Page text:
The next morning, we packed up and headed home: two parents, two grandparents, a sick, itchy little girl and a precocious, grumpy me in the far back seat facing backwards at the flat plains vanishing into the distance. My dad had been going on and on about the historic significance of individual pebbles by the roadside for hours, it felt like, and then really amped it up when we passed Mount Rushmore.

Mount Rushmore is a bullshit monument no matter how you look at it — the four biggest, whitest people ever carved right into the face of sacred Indian land and the work crew didn’t even clean up after themselves after the blasting. There’s just rubble lying all over the place there old rubble, too, but this is hardly Leonardo’s pencil shavings.

Anyway, it was hot, I had a headache, nobody had slept and my dad was carrying on about the magnificence of this and that, and I just shouted from the back seat, “OH CHRIST, DAD WOULD YOU JUST SHUT UP FOR A MINUTE?”

I don’t remember the car screeching or fishtailing or anything. I just remember the car being at a dead stop by the side of the road and a horrible silence so tremendous I could hear the swirling road dust settling on the car.

“Excuse me, Jeffrey?” my father said. “I thought for a second there that you told me to shut up. Would you care to repeat yourself?”

“Uh, I uh, all I said, uh, was, could you please, uh, I have such a headache …” I stammered, revising, trying to fix it somehow.

“Actually, I don’t think that’s what you said at all, Jeffrey. Get out of the car. Now,” he ordered.

I was actually sort of relieved when my dad leaped out of the drivers’ seat and stormed back to me. I was sure that he was just going to drive off after I got out, leaving me to forage in the woods and take shelter in one of Abe Lincoln’s gaping nostrils.

“Put your hands on the bumper,” he said. I did, almost by remote control, turning my head to consider the noble visages of our founding fathers. I remember the belt crashing against the backs of my knees and thighs, and it freaking hurt, sure. I remember crying, but mostly out of relief and a small sense of obligation.

My greatest fear, all through childhood, was that I’d be abandoned by the side of the road, with nobody to help me and nothing to read. Even though my parents and grandparents assured me that this would never happen, I knew that everyone has their breaking point — and I was convinced there, for a few horrible moments, that I’d stumbled across my dad’s. My dad’s one of the most loving, patient guys you could ever know. While my sister and I were spanked as kids, it was never out of sheer anger or frustration. It was usually, until that moment, a calm, measured decision made rationally long after whatever I’d done was over and Dad got home from work. He didn’t enjoy swinging that belt much more than I did, I knew that.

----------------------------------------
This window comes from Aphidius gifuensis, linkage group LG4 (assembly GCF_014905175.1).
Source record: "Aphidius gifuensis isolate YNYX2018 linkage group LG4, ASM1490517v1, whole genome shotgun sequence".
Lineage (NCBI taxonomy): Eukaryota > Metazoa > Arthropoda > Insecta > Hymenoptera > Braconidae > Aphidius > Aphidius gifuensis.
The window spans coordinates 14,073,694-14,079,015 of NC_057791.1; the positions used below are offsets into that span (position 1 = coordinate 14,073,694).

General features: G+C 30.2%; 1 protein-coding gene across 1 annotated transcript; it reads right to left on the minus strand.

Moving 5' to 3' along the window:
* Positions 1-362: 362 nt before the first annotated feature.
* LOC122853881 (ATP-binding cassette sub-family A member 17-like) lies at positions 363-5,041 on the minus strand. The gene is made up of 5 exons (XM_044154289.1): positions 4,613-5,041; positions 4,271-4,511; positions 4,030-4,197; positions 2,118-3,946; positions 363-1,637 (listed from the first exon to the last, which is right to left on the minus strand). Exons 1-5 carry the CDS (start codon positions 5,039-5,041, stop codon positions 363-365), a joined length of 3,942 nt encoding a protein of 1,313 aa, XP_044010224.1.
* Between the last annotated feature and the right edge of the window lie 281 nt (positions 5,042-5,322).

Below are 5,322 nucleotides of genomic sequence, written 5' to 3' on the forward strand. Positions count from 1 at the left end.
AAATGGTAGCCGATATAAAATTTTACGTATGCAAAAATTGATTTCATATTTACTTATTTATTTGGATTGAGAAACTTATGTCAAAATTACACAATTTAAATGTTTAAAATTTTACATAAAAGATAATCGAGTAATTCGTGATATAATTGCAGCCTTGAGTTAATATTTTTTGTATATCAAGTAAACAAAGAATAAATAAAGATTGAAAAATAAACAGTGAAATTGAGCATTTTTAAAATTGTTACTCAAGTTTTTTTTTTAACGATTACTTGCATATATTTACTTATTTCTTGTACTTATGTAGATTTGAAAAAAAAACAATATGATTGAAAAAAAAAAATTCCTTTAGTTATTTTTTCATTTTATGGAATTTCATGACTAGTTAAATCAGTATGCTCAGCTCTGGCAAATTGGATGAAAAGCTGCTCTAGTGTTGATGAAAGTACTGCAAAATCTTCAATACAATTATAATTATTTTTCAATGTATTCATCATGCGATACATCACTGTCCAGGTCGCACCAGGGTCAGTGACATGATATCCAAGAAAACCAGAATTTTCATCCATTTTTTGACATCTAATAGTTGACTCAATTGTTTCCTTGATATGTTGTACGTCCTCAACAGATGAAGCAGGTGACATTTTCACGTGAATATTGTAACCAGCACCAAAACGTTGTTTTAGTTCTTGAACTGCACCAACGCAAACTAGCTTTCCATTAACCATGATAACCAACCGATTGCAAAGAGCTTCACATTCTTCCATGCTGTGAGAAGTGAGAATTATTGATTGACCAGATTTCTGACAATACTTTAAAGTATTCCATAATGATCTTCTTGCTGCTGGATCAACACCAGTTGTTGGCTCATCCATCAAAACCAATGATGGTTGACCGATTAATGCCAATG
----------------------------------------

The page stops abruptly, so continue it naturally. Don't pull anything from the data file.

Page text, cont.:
Except for maybe that day. I look back at that moment from an adult perspective, and I’m amazed my grandpa didn’t hold me down while my dad amputated one of my limbs with a pocketknife and throw it to the coyotes.

Things were quiet and weird in the car for a few hours, my grandma clucking under her breath and muttering how in her day, they’d have amputated my leg and thrown it to the coyotes, and then eventually I cried myself to sleep. When I woke up, it was suppertime. We all got out of the car and my dad held me back for a second. “I didn’t like doing that, Jeffrey, but it’s over now, okay? I still love you, even though I was mad for a minute there. I loved you when I was mad at you, too. You’re never going to talk to me that way again, and that’s that — let’s move on and have dinner together, okay?”

I learned a lot of stuff from that asswhipping, a lot about love and forgiveness and how sometimes when you take two seconds to demand some respect, you get it for the rest of your natural-born life.